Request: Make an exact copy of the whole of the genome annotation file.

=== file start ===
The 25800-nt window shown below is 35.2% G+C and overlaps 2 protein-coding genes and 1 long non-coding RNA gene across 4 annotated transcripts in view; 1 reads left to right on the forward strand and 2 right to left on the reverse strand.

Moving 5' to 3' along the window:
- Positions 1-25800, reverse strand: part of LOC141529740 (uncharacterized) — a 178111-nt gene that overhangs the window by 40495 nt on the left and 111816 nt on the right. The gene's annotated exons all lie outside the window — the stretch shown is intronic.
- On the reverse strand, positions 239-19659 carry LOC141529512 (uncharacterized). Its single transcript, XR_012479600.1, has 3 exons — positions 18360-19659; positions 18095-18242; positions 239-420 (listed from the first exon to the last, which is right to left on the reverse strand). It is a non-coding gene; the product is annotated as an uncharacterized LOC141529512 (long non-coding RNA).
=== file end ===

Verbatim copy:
The 25800-nt window shown below is 35.2% G+C and overlaps 2 protein-coding genes and 1 long non-coding RNA gene across 4 annotated transcripts in view; 1 reads left to right on the forward strand and 2 right to left on the reverse strand.

Moving 5' to 3' along the window:
- Positions 1-25800, reverse strand: part of LOC141529740 (uncharacterized) — a 178111-nt gene that overhangs the window by 40495 nt on the left and 111816 nt on the right. The gene's annotated exons all lie outside the window — the stretch shown is intronic.
- On the reverse strand, positions 239-19659 carry LOC141529512 (uncharacterized). Its single transcript, XR_012479600.1, has 3 exons — positions 18360-19659; positions 18095-18242; positions 239-420 (listed from the first exon to the last, which is right to left on the reverse strand). It is a non-coding gene; the product is annotated as an uncharacterized LOC141529512 (long non-coding RNA).